Tuesday, August 7, 2012

What can we expect in the future for air travel?

With the prospect of smaller seats on the Airbus A320 aircraft to accommodate two larger seats in each row of larger passengers, the question rears its head time and time again. How will we be travelling in years to come?

At the recent Farnborough airshow, Richard Branson announced plans to make sending satellites into space, much more affordable. This on top of the fact that thousands of people have already signed up to Virgin Galactic’s

journey’s into space makes me wonder if it won’t be long before the general public will be landing on the moon for their holidays.

A dedicated airport
Out in the New Mexico desert, Spaceport America was built in 2005 with the aim to help develop Branson’s idea of making space travel possible for everyone. Granted the tickets are still $200,000 a pop but it makes it that little bit more achievable for the rest of us. The spaceships do look very futuristic and is definitely a glance into the future.

Now back to travel around the world and it’s predicted to get much faster and easier. Concorde was able to fly between New York and London in just 3 hours and 30 mins. Despite being withdrawn from service by both Air France and British Airways, concorde was definitely a glance into the future of travel. Future concept aircraft and aviation experts are expecting air travel that will be much faster than this. Concept aircraft include the emission free Zhest rocketplane that will shoot it’s passengers to up to 20 miles in altitude before gliding back down to earth. The speed? Only about 3,000mph which would mean a flight between Paris and Tokyo could take as little as two and a half hours. Some reports even suggest aircraft will be able to get up to speeds of 4,000mph which is five times the speed of sound.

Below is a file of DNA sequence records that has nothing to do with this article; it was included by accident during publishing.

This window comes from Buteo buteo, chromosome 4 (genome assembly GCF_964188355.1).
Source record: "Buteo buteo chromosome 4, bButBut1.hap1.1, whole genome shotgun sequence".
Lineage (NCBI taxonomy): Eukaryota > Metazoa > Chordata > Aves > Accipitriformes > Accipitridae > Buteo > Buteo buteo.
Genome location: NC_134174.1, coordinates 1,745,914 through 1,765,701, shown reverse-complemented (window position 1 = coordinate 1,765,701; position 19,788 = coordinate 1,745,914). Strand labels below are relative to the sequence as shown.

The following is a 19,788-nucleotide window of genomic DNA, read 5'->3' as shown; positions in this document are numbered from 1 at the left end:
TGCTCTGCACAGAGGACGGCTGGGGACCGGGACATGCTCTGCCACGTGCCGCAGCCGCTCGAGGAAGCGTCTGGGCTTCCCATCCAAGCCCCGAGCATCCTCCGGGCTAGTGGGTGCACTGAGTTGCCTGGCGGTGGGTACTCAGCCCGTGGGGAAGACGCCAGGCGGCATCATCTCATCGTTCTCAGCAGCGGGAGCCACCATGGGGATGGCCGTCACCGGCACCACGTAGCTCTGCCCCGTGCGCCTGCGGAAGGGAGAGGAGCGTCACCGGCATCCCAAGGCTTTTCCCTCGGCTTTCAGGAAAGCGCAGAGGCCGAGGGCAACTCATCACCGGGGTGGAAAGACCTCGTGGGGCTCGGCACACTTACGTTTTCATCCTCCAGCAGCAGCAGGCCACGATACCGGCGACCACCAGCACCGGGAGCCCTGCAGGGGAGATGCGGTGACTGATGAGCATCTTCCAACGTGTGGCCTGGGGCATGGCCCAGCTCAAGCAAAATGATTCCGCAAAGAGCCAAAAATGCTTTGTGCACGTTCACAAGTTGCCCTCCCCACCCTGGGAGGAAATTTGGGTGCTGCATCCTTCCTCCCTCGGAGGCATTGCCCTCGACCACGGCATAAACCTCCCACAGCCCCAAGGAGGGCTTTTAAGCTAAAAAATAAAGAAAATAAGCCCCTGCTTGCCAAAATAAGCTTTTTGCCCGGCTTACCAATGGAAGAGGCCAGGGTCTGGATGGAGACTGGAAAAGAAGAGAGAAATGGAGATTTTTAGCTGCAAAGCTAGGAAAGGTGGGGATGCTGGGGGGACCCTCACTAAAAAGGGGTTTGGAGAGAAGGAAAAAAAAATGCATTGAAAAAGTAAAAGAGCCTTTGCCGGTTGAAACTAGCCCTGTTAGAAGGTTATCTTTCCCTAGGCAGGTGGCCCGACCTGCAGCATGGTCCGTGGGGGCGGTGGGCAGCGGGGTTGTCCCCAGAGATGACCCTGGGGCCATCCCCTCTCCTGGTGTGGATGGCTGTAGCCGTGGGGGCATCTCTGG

Talking of zero emissions, recently, the Solar Impulse aircraft landed back in Payerne, Switzerland following it’s 4,000 mile journey to North Africa and back, powered only by solar panels. The 11,000 solar cells and four electric motors propelled it to Spain and then onto Morocco before returning to its Swiss home. Granted the journey did start in May and only end in July, however, this is obviously a huge step forward in creating eco-friendly air travel.

As aircraft get bigger, the facilities available on board increase. How about a shower? A buffet? Why not take in an art gallery? That’s right, they are thinking up all weird and wonderful ways of keeping you entertained on those long flights. The Airbus A380 has really stirred things up in the aviation industry with its spacious cabins and full double decker designs but what will come next? Full on spa treatments? A games room for kids? One or two airlines now also offer private suites in the first class cabins. A step away from basically having your own room on-board, these private suites offer all the privacy you need with sliding doors as well as ample room to stretch out, relax and fall asleep.

As technology develops, we will definitely see more and more inventive ways for travelling and even if you aren’t blessed with your own private jet, it probably won’t be long before you start to see business meetings taking place or passengers practising their tennis on the Wii on future aircraft. What else do you think we should expect from our future aircraft?